Now I want to close this thought experiment by talking about why this might matter practically. In 2017, some members of our research team attended a symposium closely related to this project – Humility, Wisdom, and Grace in Deep Time. I suggest that when we engage in projects talking about “deep time,” the way we think about time matters. At the very least, this ought to encourage a perspective shift by making the reality of our evolutionary ancestors more apparent. Remember, A-theorists think that the past no longer exists or, at the very least, is causally inert. It is not “real” like the present. But the B-theorist disagrees. What we perceive as past is precisely as real as what we perceive as the present. It is just as true that the australopithicene Lucy fell out of a tree (or whatever killed her) as it is that I am presenting this chapter. We can see one of those and not the other, but that is our problem, not Lucy’s, and she does not deserve to be condemned to metaphysical irrelevance because of it. In conclusion, any theology, Christology, anthropology, or eschatology that ignores or has no place for our evolutionary ancestors is just as flawed as one that ignores or has no place for modern humans. I am not saying that our evolutionary ancestors necessarily have to have the same status as modern humans; but they have to have some status. As long as we have no account of that status our thought about humanity and creation is incomplete.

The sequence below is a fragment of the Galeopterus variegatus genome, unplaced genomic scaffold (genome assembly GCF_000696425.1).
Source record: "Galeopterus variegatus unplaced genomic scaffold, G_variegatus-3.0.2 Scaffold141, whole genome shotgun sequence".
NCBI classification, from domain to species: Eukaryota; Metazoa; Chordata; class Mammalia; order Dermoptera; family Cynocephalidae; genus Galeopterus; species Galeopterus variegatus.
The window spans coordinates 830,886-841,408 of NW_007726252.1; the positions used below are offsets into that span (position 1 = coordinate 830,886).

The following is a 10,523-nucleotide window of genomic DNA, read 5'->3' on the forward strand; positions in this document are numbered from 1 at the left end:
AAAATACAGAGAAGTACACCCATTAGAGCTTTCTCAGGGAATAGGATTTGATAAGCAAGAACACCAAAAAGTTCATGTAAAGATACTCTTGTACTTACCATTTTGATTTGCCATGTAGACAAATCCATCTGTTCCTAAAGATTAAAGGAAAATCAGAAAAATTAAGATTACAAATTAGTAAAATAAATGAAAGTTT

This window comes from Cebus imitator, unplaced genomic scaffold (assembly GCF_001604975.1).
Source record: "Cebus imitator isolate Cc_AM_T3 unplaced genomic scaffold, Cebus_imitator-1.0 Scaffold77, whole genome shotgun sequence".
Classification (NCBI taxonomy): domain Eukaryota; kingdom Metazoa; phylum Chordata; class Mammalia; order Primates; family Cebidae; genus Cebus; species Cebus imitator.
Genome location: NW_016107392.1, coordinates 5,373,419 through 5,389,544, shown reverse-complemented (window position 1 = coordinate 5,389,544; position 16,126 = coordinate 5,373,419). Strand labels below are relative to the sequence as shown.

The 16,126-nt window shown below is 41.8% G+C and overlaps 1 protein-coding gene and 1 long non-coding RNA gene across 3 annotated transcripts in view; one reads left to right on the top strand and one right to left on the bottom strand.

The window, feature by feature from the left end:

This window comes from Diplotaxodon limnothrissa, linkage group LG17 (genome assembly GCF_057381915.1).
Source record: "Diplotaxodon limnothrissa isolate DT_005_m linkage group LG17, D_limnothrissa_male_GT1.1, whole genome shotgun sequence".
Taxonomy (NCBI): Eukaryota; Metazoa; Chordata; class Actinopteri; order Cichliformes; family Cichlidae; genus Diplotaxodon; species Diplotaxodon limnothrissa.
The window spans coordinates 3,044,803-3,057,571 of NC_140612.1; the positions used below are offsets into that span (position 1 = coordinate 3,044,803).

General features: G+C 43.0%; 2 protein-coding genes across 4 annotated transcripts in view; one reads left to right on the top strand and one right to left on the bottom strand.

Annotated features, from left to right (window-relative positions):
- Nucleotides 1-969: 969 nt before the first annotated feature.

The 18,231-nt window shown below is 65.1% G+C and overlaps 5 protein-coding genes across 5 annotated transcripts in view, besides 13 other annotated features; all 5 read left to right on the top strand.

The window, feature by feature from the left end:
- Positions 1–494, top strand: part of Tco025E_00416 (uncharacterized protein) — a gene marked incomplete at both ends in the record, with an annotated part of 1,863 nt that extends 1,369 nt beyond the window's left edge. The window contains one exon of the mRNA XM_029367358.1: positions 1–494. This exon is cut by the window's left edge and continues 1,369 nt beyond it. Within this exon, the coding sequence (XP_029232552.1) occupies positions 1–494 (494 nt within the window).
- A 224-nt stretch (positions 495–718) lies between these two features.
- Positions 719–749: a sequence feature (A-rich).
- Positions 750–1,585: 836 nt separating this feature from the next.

ADAM M. WILLOWS is a Research Fellow at the University of Leeds working on the St. Andrews Theology and Science project. He works in philosophical theology, especially in ethics, philosophy of religion and metaphysics. His work emphasizes the potential for philosophical, theological and scientific traditions to interact, often to mutual benefit. He was also a Postdoctoral Research Associate on the Human Distinctiveness project at the University of Notre Dame.


[1] This chapter’s text was presented at the Evolution of Wisdom Conference, Notre Dame London Global Gateway in July 2017, and it represents an exploration of ideas in progress, rather than my complete or finished thought on the topic.
[2] By “rational thought,” I mean the ability to make logical inferences and draw conclusions that compel belief/assent.
[3] Augustine, Confessions, translated by Henry Chadwick (Oxford: Oxford University Press, 1998), XI. xiii.